(Rotterdam 1619 - Amsterdam 1693)
Willem Kalf was born into a prosperous family in Rotterdam; his father was a cloth merchant, but also held municipal posts. Between 1642 and 1645, Kalf sojourned in Paris, where he spent time in the circle of the Flemish artists in Saint-Germain-des-Prés, and it is here that his artistic career began to take shape, with his work appealing greatly to both art dealers and collectors.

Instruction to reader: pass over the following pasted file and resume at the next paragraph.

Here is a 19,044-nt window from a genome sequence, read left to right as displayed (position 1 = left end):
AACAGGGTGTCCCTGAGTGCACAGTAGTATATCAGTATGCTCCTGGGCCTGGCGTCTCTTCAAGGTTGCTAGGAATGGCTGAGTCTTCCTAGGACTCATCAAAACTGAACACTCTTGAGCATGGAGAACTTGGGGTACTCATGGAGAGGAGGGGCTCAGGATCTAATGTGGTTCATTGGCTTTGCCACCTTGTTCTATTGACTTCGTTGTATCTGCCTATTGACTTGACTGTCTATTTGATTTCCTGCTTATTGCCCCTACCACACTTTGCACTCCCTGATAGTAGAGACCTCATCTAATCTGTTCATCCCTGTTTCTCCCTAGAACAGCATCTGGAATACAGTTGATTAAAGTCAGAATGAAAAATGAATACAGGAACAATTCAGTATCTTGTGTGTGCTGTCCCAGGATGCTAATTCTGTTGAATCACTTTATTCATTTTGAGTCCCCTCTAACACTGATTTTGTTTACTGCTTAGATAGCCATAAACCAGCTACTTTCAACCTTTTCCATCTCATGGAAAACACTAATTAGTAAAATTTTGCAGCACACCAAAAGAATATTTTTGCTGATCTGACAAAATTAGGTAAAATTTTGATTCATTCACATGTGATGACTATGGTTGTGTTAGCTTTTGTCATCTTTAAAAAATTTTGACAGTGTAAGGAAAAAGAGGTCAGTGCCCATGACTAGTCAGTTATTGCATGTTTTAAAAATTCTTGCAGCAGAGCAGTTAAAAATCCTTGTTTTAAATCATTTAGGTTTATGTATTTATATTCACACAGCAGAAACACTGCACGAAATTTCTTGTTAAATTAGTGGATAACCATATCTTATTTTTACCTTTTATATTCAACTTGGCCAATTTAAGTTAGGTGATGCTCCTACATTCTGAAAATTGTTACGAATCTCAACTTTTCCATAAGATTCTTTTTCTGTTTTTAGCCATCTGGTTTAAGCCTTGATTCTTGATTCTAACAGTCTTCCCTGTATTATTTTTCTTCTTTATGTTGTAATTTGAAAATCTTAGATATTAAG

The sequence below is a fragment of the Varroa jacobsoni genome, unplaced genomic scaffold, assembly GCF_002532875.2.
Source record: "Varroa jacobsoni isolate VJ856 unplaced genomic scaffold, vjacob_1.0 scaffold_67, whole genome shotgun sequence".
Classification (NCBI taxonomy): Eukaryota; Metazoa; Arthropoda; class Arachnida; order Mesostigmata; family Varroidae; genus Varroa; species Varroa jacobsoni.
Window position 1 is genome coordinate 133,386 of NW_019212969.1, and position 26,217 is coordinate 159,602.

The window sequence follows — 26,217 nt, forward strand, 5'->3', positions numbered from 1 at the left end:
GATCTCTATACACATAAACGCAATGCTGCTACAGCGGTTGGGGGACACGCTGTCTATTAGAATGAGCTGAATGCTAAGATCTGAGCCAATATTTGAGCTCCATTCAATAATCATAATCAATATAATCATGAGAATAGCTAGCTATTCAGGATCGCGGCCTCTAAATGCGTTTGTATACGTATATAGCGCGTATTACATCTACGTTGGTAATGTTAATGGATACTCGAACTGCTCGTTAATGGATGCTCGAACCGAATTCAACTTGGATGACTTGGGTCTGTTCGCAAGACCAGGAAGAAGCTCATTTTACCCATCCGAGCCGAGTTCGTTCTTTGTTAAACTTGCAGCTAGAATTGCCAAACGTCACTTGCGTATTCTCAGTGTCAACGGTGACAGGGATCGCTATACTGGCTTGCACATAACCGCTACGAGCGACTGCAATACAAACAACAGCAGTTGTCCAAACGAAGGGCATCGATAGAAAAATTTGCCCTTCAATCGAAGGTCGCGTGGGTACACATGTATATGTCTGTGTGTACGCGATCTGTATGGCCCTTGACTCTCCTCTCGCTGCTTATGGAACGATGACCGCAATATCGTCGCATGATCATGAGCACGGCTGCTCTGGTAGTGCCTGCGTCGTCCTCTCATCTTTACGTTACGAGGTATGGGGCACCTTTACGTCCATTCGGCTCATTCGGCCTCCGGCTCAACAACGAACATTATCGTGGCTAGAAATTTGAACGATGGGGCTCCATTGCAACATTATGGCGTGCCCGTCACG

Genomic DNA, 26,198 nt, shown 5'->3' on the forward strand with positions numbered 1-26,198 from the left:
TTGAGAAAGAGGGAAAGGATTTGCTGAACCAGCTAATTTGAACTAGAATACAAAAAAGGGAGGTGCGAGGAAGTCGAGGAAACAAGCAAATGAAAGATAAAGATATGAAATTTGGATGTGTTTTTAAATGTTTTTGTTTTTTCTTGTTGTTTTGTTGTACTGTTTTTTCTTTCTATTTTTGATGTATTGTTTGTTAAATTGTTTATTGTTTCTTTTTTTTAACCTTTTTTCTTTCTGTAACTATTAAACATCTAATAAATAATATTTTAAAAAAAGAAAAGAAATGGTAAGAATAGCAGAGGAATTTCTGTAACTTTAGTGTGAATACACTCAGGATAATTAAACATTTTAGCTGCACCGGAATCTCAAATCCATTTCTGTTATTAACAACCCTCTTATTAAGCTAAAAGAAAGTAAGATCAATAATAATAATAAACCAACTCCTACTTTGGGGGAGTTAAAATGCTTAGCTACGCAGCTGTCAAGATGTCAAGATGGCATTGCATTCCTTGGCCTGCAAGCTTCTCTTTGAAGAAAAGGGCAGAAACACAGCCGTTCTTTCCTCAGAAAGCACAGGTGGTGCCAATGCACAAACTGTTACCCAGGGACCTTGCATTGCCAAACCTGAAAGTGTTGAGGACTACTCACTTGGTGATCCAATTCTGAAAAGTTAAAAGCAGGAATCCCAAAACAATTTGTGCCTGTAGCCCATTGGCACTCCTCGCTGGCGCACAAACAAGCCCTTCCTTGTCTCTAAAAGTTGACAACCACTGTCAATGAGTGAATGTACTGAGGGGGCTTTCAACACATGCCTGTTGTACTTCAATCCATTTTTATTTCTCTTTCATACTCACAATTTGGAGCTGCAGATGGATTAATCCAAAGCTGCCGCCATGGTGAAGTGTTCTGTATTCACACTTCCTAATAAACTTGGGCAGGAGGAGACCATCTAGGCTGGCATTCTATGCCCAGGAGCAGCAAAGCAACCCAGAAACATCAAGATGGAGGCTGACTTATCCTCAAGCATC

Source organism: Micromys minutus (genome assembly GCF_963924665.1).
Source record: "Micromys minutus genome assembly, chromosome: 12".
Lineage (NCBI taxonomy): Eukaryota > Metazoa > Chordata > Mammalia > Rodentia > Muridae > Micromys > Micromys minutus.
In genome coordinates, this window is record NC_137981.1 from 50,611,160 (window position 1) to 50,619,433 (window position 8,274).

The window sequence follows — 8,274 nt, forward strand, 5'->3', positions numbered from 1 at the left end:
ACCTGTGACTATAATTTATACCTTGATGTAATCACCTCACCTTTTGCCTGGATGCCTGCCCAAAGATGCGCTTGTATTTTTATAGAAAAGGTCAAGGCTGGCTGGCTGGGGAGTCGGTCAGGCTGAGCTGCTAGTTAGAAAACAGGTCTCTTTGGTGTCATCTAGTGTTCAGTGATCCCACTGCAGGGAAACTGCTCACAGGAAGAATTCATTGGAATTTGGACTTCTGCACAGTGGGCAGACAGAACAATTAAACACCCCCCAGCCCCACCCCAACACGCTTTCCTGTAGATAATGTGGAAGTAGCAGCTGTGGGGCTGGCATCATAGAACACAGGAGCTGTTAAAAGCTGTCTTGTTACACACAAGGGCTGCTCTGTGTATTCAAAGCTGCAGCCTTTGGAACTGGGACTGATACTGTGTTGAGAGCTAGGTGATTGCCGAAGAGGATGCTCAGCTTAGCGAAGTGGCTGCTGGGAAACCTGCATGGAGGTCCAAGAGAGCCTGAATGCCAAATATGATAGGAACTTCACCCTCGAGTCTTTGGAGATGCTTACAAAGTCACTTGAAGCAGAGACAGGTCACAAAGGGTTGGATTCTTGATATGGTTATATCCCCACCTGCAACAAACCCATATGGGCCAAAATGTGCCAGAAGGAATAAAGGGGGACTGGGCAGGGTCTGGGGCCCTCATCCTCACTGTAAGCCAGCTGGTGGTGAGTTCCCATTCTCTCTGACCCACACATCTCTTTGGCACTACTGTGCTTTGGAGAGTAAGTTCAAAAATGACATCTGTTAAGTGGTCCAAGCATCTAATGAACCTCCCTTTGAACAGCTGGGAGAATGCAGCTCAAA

In Paris Kalf painted mainly small-scale rustic interiors and still-lifes. His rustic interiors are typically dominated by groups of vegetables, buckets, pots and pans. Kalf developed the banketje 'little banquet pieces' into into a novel form of sumptuous and ornate still-life (known as pronkstilleven), depicting rich groupings of gold and silver vessels. Like other still-lifes of this period, these paintings were usually expressing vanitas allegories. In 1645 Kalf returned to the Netherlands where he made a very comfortable living by selling his paintings to the wealthy, and later on transitioned into an art collector and dealer.